The documentary “Glen Campbell: I’ll Be Me” follows the legendary singer and his family through his Alzheimer’s diagnosis and the rollicking tour that followed. (PCH Films/Volunteers of America)

Glen Campbell: I’ll Be Me” is a tough movie. In 2011, the legendary guitarist and singer was diagnosed with Alzheimer’s disease just as he was releasing his 61st album, the presciently named “Ghost on the Canvas.” Although Campbell, now 78, had already begun experiencing cognitive loss and disorientation, his musical chops and muscle memory were still remarkably vivid. Along with his wife, Kim, and their three children, Campbell decided to tour for the record, an amazing 150-show run that ended in 2012 when he was no longer able to perform.

Filmmaker James Keach went along for the ride, including the appointment at the Mayo Clinic when Kim and Glen Campbell first received the diagnosis. With sometimes startling candor, Keach chronicles not just the heartening example Campbell presents of fending off the worst predations of Alzheimer’s by staying active and doing what he loves, but the “bad days,” when he lashes out with anger and paranoia, or instinctively licks his dinner plate clean like a toddler.

Viewers may have some misgivings about the degree to which “I’ll Be Me” shows Campbell at his most intellectually and physically vulnerable. But that’s the point of a film that operates less as a conventional biopic or music documentary than as an extended public service announcement about the ravages of Alzheimer’s and the pressing need for federal research dollars. In between soaring performances of such classics as “Wichita Lineman,” “Gentle on My Mind” and “Rhinestone Cowboy” at the 2012 Grammy Awards (where Campbell received a lifetime achievement award), “I’ll Be Me” includes dozens of testimonials from the singer’s colleagues, some of whom — including Bruce Springsteen and Brad Paisley — talk about their firsthand experiences with the illness. Kathy Mattea is especially moving as she recalls massaging her mother’s feet and “pray[ing] for grace.”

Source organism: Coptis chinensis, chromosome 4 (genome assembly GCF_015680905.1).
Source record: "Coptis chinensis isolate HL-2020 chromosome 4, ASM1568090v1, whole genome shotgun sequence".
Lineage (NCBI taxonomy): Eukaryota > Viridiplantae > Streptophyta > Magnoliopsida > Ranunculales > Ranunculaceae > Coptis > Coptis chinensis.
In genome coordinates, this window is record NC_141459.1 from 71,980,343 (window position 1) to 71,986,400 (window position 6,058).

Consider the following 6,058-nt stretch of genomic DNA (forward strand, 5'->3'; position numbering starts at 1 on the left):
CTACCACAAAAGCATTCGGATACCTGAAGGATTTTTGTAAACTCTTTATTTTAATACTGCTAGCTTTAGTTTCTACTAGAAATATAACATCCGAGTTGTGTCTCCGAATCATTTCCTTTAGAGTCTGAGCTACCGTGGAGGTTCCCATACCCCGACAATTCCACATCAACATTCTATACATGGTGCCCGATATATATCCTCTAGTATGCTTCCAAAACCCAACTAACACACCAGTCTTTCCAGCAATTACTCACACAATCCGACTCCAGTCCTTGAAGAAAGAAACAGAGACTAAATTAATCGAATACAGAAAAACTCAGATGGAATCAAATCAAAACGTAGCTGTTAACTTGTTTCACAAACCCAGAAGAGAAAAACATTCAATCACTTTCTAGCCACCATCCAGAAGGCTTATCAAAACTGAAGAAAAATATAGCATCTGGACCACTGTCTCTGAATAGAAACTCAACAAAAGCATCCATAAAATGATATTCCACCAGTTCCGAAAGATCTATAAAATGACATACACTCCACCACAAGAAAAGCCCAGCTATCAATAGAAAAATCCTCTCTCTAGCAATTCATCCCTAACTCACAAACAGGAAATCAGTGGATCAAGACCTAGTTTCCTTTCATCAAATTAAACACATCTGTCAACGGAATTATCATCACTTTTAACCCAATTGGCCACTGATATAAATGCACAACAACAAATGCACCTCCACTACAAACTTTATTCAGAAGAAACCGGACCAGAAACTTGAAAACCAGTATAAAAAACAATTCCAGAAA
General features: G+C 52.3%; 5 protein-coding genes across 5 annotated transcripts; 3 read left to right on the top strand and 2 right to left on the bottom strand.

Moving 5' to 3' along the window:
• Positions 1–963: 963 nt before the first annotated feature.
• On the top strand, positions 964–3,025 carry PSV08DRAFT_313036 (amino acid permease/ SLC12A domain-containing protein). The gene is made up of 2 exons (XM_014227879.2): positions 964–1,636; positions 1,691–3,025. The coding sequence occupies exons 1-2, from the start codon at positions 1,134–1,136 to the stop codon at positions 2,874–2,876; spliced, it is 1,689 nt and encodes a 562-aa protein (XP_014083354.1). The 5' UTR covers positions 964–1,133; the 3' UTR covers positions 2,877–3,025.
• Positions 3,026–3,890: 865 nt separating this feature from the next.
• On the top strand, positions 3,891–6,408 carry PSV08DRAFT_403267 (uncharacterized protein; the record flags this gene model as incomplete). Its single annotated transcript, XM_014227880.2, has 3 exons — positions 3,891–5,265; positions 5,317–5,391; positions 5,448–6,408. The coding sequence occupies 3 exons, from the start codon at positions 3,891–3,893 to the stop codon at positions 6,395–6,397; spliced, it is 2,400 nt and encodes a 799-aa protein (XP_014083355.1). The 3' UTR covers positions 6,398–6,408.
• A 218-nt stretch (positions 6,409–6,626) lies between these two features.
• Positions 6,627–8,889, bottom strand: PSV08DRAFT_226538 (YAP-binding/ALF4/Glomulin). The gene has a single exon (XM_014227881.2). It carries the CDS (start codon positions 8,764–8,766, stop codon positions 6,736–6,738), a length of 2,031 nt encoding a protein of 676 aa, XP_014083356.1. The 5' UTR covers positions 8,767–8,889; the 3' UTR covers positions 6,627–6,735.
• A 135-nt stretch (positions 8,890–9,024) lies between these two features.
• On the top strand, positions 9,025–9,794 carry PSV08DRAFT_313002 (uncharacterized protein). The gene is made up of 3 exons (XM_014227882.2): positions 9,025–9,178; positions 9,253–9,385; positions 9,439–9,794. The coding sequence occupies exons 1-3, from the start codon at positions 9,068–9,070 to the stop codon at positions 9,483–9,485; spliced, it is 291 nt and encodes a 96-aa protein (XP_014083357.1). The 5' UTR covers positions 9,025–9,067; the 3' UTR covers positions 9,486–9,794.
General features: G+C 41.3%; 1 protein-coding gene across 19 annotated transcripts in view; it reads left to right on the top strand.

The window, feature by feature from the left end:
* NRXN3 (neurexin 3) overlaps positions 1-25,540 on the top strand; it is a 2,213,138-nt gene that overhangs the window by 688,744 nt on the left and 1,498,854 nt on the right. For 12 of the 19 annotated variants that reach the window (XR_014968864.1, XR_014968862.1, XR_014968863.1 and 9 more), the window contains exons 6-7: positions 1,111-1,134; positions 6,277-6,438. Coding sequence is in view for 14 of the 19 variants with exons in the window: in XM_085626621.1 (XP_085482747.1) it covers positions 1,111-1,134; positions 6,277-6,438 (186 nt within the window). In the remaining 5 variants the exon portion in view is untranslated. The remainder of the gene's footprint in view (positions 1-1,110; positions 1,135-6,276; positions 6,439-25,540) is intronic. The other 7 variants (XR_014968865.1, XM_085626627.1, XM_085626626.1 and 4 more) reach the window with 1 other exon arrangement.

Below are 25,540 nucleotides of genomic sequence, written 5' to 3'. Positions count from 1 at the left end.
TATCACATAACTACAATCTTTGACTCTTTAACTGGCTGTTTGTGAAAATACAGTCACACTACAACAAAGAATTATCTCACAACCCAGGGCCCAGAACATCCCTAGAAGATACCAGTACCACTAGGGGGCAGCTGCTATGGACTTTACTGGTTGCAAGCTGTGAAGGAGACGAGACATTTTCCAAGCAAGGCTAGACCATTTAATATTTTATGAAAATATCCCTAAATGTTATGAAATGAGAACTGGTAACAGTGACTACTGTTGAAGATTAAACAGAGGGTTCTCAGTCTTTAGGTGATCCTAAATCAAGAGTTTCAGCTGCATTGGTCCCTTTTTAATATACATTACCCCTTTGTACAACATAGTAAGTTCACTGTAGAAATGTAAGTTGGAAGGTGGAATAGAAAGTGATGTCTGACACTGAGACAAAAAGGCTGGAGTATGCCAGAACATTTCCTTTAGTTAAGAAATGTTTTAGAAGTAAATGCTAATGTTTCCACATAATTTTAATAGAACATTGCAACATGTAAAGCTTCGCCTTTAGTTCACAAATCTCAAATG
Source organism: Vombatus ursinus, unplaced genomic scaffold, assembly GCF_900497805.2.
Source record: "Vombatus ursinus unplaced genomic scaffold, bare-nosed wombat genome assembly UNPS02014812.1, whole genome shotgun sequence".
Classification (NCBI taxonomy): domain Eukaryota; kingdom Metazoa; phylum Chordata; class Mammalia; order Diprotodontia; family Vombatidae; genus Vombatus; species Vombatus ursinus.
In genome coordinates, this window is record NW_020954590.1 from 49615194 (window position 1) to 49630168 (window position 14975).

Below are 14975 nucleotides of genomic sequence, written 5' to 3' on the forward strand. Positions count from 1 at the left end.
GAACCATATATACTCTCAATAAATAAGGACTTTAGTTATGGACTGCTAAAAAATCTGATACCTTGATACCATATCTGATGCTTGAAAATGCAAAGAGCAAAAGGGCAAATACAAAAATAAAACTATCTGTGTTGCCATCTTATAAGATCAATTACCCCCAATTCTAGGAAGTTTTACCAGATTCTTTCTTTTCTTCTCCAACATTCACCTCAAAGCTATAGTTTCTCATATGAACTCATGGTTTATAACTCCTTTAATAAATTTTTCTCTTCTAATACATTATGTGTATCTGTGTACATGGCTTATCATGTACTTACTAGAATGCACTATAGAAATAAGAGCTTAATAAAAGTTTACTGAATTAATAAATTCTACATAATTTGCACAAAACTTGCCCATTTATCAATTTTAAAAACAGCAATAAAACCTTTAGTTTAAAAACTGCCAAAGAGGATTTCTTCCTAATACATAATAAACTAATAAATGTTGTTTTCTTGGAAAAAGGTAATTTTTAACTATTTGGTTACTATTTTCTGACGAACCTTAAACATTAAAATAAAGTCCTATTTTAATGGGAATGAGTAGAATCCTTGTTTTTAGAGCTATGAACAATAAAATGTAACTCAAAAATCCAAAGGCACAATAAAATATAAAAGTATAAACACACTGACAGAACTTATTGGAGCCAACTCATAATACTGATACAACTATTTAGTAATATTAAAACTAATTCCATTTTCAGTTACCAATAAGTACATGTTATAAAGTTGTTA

As commendable as Keach’s mission is, “I’ll Be Me” winds up paying short shrift to Campbell’s early career, especially his days as a session musician with the Los Angeles studio team the Wrecking Crew. That part of his life is addressed in a whirlwind montage that begins the film (and the cats show up later to accompany Campbell in a moving rendition of “I’m Not Gonna Miss You”). As difficult as it is to witness Campbell’s struggles, especially when he forgets the names of his wife and children, “I’ll Be Me” is an elevating experience, inviting the audience to bear witness to Campbell’s courage, humor and spiritual strength. His story may make for a tough movie, but it’s an important and triumphant one, as well.

★ ★ ½

PG. At Regal Ballston Common Stadium 12 and AMC Loews Rio Cinemas 18. Contains thematic elements and brief profanity. 104 minutes.